Chinese authorities ban children going to churches

Light of truth

Communist authorities are continuing to tighten their grip on practising Christians with at least four regional governments across China issuing notices that restrict children from joining Christian groups and attending religious activities.

The ban includes turning children away from churches even if they attend with their parents and teachers. Additionally, the ban includes promises that officials will launch investigations into both government approved churches and underground congregations who operate outside the tightly controlled official Beijing-run Catholic and Protestant churches.

The latest move comes as part of a concerted crackdown on religion that began with a three-year cross removal campaign in the Christian stronghold province of Zhejiang. The state’s move against religions became official last year when Chinese leader Xi Jinping instituted formal plans to “sinicize” religion with the intention of bringing more religious followers under the control of the ruling Communist Party, which itself is officially atheist and forbids members from practising.

“An emergency notice from the higher authorities strictly forbids all secondary and primary school teachers, students and toddlers to join Catholic or Protestant churches,” the school district of Yonglin in Wenzhou, eastern Zhejiang, said in a note to all primary schools, adult educational institutes and kindergartens.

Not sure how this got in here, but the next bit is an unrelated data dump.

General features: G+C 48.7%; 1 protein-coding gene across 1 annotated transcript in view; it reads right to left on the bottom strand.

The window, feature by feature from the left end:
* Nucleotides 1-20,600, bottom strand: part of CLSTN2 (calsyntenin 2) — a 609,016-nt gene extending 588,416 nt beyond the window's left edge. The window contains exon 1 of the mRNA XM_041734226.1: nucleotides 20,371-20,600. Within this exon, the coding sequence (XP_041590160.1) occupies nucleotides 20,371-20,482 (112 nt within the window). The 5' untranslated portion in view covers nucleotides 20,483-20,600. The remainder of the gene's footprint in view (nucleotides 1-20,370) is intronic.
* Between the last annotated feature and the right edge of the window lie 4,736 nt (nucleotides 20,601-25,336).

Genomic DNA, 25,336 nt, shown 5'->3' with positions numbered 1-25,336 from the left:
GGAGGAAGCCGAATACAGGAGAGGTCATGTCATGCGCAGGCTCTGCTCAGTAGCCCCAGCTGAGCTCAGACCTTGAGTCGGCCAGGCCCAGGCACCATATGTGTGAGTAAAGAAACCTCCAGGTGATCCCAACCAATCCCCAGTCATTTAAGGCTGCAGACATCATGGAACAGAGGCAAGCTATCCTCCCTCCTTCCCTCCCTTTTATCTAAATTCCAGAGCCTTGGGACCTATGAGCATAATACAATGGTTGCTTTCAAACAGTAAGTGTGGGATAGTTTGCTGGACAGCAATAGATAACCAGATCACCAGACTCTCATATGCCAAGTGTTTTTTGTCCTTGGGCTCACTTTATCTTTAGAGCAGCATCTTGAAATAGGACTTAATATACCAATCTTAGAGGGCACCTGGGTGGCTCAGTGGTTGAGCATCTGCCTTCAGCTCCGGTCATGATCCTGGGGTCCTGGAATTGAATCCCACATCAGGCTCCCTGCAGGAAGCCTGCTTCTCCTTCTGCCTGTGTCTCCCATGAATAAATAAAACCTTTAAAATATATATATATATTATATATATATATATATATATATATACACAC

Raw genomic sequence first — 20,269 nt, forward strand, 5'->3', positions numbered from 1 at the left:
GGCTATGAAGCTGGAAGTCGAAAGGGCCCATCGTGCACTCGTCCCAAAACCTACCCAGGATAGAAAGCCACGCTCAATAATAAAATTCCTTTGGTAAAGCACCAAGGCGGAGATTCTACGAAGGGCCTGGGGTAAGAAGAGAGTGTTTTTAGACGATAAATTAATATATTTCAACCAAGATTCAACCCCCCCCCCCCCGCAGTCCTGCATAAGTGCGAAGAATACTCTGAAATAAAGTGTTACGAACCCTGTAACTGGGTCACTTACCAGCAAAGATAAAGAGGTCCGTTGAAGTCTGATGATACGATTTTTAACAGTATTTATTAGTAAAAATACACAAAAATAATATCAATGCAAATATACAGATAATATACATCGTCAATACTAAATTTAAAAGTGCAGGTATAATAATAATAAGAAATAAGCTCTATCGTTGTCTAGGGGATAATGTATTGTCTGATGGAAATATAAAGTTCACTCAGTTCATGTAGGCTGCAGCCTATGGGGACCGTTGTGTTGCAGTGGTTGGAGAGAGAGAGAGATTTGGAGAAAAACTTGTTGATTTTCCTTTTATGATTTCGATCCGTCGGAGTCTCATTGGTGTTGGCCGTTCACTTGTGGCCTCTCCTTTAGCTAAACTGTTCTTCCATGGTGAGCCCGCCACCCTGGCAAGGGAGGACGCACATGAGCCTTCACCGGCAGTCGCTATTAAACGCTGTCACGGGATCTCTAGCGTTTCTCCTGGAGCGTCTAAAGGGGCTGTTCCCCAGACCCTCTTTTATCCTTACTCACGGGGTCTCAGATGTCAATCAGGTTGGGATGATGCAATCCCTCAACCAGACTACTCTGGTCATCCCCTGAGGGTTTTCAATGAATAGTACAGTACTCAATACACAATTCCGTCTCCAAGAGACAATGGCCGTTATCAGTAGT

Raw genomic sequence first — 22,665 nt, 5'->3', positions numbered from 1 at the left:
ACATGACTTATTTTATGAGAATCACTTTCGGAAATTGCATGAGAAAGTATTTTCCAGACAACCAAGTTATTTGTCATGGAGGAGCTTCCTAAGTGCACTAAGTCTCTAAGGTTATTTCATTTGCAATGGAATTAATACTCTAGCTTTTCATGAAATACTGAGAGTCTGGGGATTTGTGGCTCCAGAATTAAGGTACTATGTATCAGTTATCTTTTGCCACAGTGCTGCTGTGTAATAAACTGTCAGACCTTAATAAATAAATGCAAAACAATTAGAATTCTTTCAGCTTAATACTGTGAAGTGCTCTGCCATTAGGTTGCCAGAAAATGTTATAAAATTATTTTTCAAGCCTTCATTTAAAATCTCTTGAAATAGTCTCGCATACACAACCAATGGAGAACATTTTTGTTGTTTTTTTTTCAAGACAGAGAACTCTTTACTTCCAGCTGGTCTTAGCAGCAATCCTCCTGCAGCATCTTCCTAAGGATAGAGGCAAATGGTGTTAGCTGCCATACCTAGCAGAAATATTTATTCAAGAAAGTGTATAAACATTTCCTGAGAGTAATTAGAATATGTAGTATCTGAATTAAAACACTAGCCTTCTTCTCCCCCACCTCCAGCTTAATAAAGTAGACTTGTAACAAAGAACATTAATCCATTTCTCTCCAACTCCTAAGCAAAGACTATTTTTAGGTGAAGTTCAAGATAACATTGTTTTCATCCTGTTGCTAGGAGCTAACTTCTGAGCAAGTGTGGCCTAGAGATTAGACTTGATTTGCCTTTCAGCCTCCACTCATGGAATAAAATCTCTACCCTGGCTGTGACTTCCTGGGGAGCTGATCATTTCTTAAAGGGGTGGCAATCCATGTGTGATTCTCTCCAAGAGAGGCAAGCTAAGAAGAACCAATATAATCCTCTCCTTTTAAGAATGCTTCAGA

Maria, a Catholic laywoman in the district who identified herself by her baptismal name, told ucanews.com that about her daughter’s teacher sent an audio and written message to the parents’ chat group “asking us not to bring children to the church.”

The teacher indicated the education bureau issued that instruction while adding that an inspection team would launch open and undercover investigations to find out how many children went to the church.

On Aug. 12, the local street committee office also sent officials to churches to persuade parents not to take their children there. However, Maria said, there were still many children participating in the procession for the feast of the Assumption of Mary, one of the four most important feasts for the China Church, on Aug. 15.

In another incident,  a church-run summer camp that two Protestant classmates of her niece attended, was eventually disbanded and all participants sent home, Maria said.

“The move by the authorities is unnecessary. Even if they are not allowed to go to church, we parents can pass on our religious belief to our kids at home,” Maria said while admitting that recent events had her concerned.

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